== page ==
36. Mr N also noted that a Task Group was set up by the Cabinet Secretary in October 2015 to look at issues relating to Glasgow Clyde College, and other colleges. The report of that Task Group, in early 2016, made no reference to the SFC report not being relied upon. In September 2015, the minutes of the SFC Audit Committee record that they were told by the Scottish Government that the report would not be relied upon, and that officials at the SFC were asked to produce a full report of the reasons. Mr N stated that the report was never produced, and that he had been told by the SFC that the report was no longer needed because it was superseded by the Education Secretary's Task Group. He stated that the Task Group had never addressed the issue of the reliability of the SFC report and the SFC's use of its statutory powers. Mr N therefore believed that it would be in the public interest to put information into the public domain which would address these issues.

37. The Commissioner acknowledges that there will be occasions where the significant public interest in favour of withholding legally privileged communications may be outweighed by the public interest in disclosing the information. For example, disclosure may be appropriate where:

· the privileged material discloses wrongdoing by/within an authority

· the material discloses a misrepresentation to the public of advice received

· the material discloses an apparently irresponsible and wilful disregard of advice

· a large number of people are affected by the advice

· the passage of time is so great that disclosure cannot cause harm.

38. After careful consideration, the Commissioner is satisfied that none of the considerations set out above (or any others of comparable weight) apply here, in relation to the information withheld under section 36(1).

39. The courts have long recognised the strong public interest in maintaining the right to confidentiality of communications between legal adviser and client, on administration of justice grounds. In a freedom of information context, the strong inherent public interest in maintaining legal professional privilege was emphasised by the High Court (of England and Wales) in the case of Department for Business, Enterprise and Regulatory Reform v Information Commissioner and O'Brien [2009] EWHC 164 (QB). Generally, the Commissioner will consider the High Court's reasoning to be relevant to the application of section 36(1) of FOISA.

40. The Commissioner acknowledges that there is a public interest in the disclosure of the information. Mr N is correct to point to the general public interest in scrutinising the SFC's use of powers under the 2005 Act and the public interest in transparency around the decision-making process of public authorities such as the SFC or the Ministers, especially when legal advice is involved.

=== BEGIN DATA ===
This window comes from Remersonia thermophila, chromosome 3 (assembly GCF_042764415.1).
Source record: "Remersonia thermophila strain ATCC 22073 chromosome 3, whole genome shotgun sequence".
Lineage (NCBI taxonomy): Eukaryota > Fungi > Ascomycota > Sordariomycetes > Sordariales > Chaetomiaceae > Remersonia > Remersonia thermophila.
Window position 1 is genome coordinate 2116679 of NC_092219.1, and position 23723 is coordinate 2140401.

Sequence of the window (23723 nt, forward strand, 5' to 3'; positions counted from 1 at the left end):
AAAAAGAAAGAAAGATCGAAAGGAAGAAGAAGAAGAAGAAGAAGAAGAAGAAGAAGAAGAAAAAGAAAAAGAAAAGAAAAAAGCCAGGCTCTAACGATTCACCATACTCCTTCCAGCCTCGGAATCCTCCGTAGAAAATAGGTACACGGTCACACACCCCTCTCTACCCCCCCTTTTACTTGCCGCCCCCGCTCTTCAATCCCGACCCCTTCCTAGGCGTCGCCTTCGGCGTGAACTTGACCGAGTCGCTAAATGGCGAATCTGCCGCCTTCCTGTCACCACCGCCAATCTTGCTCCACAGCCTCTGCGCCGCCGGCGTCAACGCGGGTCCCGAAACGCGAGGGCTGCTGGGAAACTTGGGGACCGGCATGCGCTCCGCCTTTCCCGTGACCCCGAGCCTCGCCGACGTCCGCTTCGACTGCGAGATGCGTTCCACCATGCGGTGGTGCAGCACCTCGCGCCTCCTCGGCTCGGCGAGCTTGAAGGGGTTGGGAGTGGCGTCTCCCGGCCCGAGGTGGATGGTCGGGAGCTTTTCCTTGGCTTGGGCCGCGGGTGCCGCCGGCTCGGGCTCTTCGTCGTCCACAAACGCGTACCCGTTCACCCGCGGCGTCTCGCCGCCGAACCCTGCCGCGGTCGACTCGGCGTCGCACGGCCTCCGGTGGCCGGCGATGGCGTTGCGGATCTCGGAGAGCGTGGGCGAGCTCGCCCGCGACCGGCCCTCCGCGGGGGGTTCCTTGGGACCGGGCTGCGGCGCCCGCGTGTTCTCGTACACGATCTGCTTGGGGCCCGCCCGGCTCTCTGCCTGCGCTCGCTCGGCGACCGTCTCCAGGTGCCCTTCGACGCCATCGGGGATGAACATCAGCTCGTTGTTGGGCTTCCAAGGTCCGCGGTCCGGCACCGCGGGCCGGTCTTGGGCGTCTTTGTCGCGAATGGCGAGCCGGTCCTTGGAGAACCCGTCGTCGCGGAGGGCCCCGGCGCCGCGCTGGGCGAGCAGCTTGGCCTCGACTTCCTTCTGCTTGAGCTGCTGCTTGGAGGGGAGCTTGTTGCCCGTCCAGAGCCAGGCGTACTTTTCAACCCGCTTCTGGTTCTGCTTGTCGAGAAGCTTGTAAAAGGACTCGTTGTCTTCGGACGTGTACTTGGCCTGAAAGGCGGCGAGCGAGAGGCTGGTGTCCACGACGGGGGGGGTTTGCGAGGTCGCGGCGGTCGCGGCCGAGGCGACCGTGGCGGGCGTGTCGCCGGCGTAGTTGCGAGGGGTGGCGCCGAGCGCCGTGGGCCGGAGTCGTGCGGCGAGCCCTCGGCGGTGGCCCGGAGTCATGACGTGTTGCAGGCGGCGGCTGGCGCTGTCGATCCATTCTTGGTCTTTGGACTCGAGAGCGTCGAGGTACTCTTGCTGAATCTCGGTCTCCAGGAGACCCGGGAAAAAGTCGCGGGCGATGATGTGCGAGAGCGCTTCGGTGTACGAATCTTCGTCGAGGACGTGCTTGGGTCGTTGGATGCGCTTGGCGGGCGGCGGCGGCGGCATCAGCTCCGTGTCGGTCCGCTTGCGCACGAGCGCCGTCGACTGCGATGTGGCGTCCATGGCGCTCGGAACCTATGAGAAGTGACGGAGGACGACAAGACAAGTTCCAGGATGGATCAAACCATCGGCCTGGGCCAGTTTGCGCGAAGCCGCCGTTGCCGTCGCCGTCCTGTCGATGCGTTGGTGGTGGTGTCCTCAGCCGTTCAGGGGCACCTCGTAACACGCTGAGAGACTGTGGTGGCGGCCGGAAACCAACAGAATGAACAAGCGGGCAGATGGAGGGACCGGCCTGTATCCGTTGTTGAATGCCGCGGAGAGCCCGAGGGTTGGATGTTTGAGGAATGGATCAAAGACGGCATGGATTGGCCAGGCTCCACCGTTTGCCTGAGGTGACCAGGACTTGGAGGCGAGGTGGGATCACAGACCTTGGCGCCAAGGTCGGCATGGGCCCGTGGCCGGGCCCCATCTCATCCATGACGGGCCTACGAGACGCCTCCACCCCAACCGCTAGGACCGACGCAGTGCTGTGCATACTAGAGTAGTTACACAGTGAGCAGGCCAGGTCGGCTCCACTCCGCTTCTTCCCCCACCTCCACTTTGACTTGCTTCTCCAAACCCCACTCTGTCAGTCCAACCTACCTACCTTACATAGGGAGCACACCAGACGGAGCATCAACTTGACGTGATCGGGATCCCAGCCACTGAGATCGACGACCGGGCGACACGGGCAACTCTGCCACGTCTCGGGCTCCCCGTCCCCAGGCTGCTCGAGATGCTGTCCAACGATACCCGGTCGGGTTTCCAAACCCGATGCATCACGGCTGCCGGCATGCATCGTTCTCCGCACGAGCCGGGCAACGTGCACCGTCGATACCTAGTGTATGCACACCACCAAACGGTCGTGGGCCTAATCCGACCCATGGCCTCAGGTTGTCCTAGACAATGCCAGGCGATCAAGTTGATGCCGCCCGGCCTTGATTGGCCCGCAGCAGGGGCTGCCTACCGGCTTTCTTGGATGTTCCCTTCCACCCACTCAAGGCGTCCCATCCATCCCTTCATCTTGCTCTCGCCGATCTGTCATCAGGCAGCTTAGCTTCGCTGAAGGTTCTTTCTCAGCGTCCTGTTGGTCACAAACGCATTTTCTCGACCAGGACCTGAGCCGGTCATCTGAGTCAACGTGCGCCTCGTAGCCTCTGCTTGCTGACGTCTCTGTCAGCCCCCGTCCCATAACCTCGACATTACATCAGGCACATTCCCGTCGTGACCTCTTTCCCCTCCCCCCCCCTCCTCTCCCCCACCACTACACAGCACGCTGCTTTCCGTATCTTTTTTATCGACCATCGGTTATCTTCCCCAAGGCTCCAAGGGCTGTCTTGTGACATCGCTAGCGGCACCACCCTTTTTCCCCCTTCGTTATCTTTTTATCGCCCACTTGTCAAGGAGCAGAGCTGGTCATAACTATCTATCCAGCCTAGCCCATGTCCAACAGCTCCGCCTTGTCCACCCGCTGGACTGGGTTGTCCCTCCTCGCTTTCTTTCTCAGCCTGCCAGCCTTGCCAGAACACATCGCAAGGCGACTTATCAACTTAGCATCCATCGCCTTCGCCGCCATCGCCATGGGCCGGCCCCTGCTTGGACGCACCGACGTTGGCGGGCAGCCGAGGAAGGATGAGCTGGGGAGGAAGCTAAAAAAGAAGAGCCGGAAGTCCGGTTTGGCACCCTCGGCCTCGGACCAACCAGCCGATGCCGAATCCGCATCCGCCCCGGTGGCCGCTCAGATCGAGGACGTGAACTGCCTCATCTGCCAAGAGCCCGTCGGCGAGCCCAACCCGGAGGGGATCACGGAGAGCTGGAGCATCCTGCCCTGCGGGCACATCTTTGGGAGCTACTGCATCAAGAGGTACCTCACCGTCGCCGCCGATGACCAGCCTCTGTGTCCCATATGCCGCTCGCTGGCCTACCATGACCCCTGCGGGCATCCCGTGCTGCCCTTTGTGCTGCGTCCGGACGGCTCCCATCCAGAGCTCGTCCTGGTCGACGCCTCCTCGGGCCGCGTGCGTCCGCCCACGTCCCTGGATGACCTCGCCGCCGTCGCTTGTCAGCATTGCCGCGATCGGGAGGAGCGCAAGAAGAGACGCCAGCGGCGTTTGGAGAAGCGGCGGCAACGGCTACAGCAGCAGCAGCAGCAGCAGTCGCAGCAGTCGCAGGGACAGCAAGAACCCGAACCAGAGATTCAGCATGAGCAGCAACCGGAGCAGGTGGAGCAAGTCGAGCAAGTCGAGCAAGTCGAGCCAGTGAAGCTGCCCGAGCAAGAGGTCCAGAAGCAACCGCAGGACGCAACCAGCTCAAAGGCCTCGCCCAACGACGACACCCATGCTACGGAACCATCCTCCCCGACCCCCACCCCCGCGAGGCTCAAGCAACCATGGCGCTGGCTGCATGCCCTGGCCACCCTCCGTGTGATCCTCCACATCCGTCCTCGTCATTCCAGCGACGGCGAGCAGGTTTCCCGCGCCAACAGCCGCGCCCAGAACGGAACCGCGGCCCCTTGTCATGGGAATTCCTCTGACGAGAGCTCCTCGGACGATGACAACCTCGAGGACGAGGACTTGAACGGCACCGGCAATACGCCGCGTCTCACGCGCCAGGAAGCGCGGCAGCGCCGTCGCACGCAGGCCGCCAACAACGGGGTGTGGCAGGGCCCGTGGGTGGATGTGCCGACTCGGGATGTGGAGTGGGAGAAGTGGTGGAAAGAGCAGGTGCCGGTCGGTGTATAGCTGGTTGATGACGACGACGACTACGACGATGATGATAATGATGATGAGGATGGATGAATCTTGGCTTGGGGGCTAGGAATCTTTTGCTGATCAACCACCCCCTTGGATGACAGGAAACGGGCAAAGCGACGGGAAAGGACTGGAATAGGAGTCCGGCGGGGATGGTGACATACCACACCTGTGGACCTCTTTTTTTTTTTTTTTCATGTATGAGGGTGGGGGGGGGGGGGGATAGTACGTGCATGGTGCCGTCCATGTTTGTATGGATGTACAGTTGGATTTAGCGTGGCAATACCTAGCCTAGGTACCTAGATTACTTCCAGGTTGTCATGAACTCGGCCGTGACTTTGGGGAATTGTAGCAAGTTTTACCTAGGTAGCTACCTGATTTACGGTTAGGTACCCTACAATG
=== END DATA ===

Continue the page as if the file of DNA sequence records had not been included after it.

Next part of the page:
41. On balance, however, the Commissioner accepts that greater weight should be attached to the arguments which favour withholding the information in the public interest. As stated above, the courts have recognised that legal privilege is a fundamental right that underpins the administration of justice. In all the circumstances of this case, therefore, the Commissioner concludes that the public interest in disclosing the information is outweighed by that in maintaining the exemption in section 36(1). Consequently, he finds that the Ministers were entitled to withhold the legal advice in document 3 under that exemption.

Decision

The Commissioner finds that the Scottish Ministers partially complied with Part 1 of the Freedom of Information (Scotland) Act 2002 (FOISA) in responding to the information request made by Mr N.

The Commissioner finds that the Ministers identified all the information they hold that fell within the scope of part (b) of Mr N's request.

The Commissioner also finds that the Ministers were correct to withhold legal advice under section 36(1). The Ministers were wrong to withhold other information under section 36(1), but, as they have acknowledged this and disclosed the information, the Commissioner does not require the Ministers to take any action in respect of this failure.

Appeal

Should either Mr N or the Ministers wish to appeal against this decision, they have the right to appeal to the Court of Session on a point of law only. Any such appeal must be made within 42 days after the date of intimation of this decision.

Margaret Keyse
Head of Enforcement

15 August 2018

Appendix 1: Relevant statutory provisions

Freedom of Information (Scotland) Act 2002

 

1 General entitlement

(1) A person who requests information from a Scottish public authority which holds it is entitled to be given it by the authority.

(4) The information to be given by the authority is that held by it at the time the request is received, except that, subject to subsection (5), any amendment or deletion which would have been made, regardless of the receipt of the request, between that time and the time it gives the information may be made before the information is given.

(6) This section is subject to sections 2, 9, 12 and 14.

2 Effect of exemptions

(1) To information which is exempt information by virtue of any provision of Part 2, section 1 applies only to the extent that -

(b) in all the circumstances of the case, the public interest in disclosing the information is not outweighed by that in maintaining the exemption.

17 Notice that information is not held

(1) Where-

(a) a Scottish public authority receives a request which would require it either-

(i) to comply with section 1(1); or

(ii) to determine any question arising by virtue of paragraph (a) or (b) of section 2(1),

if it held the information to which the request relates; but

(b) the authority does not hold that information,

it must, within the time allowed by or by virtue of section 10 for complying with the request, give the applicant notice in writing that it does not hold it.

36 Confidentiality

(1) Information in respect of which a claim to confidentiality of communications could be maintained in legal proceedings is exempt information.